Inna Perheentupa's book Feminist Politics in Neoconservative Russia: An Ethnography of Resistance and Resources (Policy Press, 2022) is a nuanced and compelling analysis of grassroots feminist activism in Russia in the politically turbulent 2010s. Drawing on rich ethnographic data, the author illustrates how a new generation of activists chose femi…
 
Human Rights at Risk: Global Governance, American Power, and the Future of Dignity (Rutgers University Press, 2022) is a fascinating book that brings together social scientists, legal scholars, and humanities scholars from both the Global North and Global South to provide a challenge to understandings about normative and empirical claims to human r…
 
How and why do rebel groups initially form? Prevailing scholarship has attributed the emergence of armed rebellion to the explosion of pre-mobilized political or ethnic hostilities. However, this book finds both uncertainty and secrecy shrouding the start of insurgency in weak states. Examining why only some incipient armed rebellions succeed in be…
 
Conservatism needs to be rediscovered. That is, it needs to be differentiated from the post WWII concept of liberal democracy and return to its traditional three pillars of religion, nationalism, and economic growth. And it needs to be thought of as Anglo-American conservatism, rooted in the tradition of the English Constitution going back to such …
 
In mid-September of this year, a young Iranian woman named Mahsa Amini died under suspicious circumstances after her arrest by the morality police for improperly covering her hair. Her death set off a huge wave of protests across Iran – the biggest in many years. The protesters’ rallying cry was “Women, Life, Freedom,” and women have indeed taken a…
 
Sheikh Yusūf al- Qaraḍāwī is regarded as the most influential contemporary Muslim religious figure. His best-selling book, Al-Ḥalal wal-Ḥaram fi al-Islam ("The Forbidden and the Permitted in Islam") is perhaps one of the most widely read Islamic works, after the Qur’ān. The subject of jihad in Palestine is a salient feature of Qaraḍāwī’s thought an…
 
Societies that are throwing off the yoke of authoritarian rule and beginning to build democracies face a daunting question: should they punish the representatives of the ancien regime or let bygones be bygones? In her interview, Professor Ruti Teitel talks both about these choices and more broadly about transitional justice as a field. Her book, Tr…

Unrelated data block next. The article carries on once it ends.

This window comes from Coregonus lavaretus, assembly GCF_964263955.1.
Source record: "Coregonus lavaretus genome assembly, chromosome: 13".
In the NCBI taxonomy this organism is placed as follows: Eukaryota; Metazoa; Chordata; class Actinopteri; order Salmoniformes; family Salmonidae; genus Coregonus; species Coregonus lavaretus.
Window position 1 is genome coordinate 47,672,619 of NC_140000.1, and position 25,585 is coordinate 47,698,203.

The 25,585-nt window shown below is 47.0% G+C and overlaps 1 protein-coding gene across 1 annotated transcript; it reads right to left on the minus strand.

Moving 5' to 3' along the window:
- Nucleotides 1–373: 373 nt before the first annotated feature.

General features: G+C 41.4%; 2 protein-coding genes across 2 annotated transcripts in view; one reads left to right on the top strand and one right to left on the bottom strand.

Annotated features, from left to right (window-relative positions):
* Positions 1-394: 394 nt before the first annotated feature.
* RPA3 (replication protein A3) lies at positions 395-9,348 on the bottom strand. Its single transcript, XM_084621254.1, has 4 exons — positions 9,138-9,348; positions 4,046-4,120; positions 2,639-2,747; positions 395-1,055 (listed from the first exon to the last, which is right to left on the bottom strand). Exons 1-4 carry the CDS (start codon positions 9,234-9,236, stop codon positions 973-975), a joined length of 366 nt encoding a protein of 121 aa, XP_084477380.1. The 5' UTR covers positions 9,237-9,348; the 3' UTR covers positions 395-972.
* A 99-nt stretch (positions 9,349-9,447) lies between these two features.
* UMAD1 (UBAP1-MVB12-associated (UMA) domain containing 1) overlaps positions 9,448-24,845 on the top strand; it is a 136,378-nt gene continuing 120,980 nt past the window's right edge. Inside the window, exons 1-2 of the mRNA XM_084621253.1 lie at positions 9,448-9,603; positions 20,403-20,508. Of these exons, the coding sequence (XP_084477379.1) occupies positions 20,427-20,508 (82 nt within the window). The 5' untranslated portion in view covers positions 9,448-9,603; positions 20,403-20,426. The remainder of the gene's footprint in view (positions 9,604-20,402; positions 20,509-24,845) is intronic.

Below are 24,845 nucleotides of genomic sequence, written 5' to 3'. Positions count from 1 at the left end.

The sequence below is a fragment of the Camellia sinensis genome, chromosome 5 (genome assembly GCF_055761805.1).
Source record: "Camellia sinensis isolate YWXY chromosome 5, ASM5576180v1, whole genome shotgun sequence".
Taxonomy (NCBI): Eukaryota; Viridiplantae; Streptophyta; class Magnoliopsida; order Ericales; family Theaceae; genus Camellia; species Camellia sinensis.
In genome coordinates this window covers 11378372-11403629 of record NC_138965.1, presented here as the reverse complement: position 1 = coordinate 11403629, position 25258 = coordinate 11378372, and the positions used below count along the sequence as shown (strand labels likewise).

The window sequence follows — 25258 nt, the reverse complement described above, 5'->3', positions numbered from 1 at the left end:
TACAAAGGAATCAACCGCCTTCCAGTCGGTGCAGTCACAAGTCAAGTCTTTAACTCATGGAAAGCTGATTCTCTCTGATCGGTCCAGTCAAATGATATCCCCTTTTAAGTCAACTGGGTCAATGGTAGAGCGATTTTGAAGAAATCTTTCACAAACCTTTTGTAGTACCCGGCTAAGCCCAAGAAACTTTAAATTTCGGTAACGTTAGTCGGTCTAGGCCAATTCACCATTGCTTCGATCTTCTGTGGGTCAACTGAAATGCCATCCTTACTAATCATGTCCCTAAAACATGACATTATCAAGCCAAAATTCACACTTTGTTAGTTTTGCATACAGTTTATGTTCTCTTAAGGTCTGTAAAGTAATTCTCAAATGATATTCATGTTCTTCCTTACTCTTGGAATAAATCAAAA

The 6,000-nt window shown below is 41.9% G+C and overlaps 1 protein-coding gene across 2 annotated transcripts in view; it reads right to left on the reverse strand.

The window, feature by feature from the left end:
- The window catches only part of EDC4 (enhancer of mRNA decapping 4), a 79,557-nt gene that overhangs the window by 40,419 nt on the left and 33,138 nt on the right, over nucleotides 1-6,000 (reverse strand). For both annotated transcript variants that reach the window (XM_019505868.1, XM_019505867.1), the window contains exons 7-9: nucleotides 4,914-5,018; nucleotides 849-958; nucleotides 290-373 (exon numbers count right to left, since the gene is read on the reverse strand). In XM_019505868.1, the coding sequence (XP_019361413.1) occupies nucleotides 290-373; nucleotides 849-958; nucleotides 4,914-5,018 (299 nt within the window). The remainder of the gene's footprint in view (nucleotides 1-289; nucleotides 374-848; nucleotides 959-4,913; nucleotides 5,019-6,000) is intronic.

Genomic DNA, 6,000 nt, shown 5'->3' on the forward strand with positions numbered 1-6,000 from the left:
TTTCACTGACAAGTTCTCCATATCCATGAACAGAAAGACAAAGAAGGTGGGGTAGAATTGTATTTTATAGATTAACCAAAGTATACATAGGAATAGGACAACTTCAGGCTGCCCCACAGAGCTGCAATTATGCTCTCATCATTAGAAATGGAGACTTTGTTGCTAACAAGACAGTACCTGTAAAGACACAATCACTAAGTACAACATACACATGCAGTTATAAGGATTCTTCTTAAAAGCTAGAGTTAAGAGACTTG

Eraldo Souza dos Santos talks about the invention of civil disobedience as a form of political action around the world, and the need for its redefinition to describe activism present and future. In the episode, he references John Rawls’s classic definition from A Theory of Justice (Harvard UP, 1971) and Erin Pineda’s new book, Seeing Like an Activi…
 
How do you create a fair society? Who deserves to rule? What rights do citizens have? How are those rights protected? What does it mean to act morally within society? These are the kinds of questions political philosophers furrow their brows and scratch their chins trying to answer. In 1971, an American philosopher named John Rawls introduced a new…
 
The idea of legitimate political opposition is familiar. A decent political order permits citizens, parties, and coalitions to challenge those in power. Under such conditions, there is an ongoing nonviolent contest for power. Typically, the value of legitimate opposition is understood in terms of democracy. Here, the idea is that democracy is damag…
 
Digital Activism in Russia: The Communication Tactics of Political Outsiders (Palgrave MacMillan, 2022) examines various forms of Russian online anti-establishment resistance, focusing in particular on the period between 2016 and 2019. Grounded in qualitative content analysis of the YouTube videos and social media activities of opposition activist …